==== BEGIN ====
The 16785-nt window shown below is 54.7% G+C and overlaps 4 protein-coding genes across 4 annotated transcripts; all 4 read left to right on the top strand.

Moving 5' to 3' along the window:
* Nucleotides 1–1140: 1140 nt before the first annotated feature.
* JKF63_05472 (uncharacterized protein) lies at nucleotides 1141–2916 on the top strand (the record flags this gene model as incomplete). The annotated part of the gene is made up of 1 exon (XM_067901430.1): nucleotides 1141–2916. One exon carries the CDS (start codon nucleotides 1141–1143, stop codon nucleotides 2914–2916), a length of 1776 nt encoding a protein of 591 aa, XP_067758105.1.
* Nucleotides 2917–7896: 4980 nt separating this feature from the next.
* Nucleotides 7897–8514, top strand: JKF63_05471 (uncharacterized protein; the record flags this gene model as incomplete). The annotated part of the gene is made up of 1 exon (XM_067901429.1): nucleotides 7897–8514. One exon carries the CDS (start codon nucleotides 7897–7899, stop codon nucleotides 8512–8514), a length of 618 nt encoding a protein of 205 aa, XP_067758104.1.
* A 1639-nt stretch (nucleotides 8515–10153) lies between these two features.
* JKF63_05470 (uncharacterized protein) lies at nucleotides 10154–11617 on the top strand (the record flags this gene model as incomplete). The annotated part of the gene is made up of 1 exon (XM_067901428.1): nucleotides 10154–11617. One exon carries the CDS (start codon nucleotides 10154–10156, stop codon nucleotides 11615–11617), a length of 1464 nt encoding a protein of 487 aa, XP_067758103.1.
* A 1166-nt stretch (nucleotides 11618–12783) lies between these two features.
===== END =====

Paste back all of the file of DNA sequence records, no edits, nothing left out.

The 16785-nt window shown below is 54.7% G+C and overlaps 4 protein-coding genes across 4 annotated transcripts; all 4 read left to right on the top strand.

Moving 5' to 3' along the window:
* Nucleotides 1–1140: 1140 nt before the first annotated feature.
* JKF63_05472 (uncharacterized protein) lies at nucleotides 1141–2916 on the top strand (the record flags this gene model as incomplete). The annotated part of the gene is made up of 1 exon (XM_067901430.1): nucleotides 1141–2916. One exon carries the CDS (start codon nucleotides 1141–1143, stop codon nucleotides 2914–2916), a length of 1776 nt encoding a protein of 591 aa, XP_067758105.1.
* Nucleotides 2917–7896: 4980 nt separating this feature from the next.
* Nucleotides 7897–8514, top strand: JKF63_05471 (uncharacterized protein; the record flags this gene model as incomplete). The annotated part of the gene is made up of 1 exon (XM_067901429.1): nucleotides 7897–8514. One exon carries the CDS (start codon nucleotides 7897–7899, stop codon nucleotides 8512–8514), a length of 618 nt encoding a protein of 205 aa, XP_067758104.1.
* A 1639-nt stretch (nucleotides 8515–10153) lies between these two features.
* JKF63_05470 (uncharacterized protein) lies at nucleotides 10154–11617 on the top strand (the record flags this gene model as incomplete). The annotated part of the gene is made up of 1 exon (XM_067901428.1): nucleotides 10154–11617. One exon carries the CDS (start codon nucleotides 10154–10156, stop codon nucleotides 11615–11617), a length of 1464 nt encoding a protein of 487 aa, XP_067758103.1.
* A 1166-nt stretch (nucleotides 11618–12783) lies between these two features.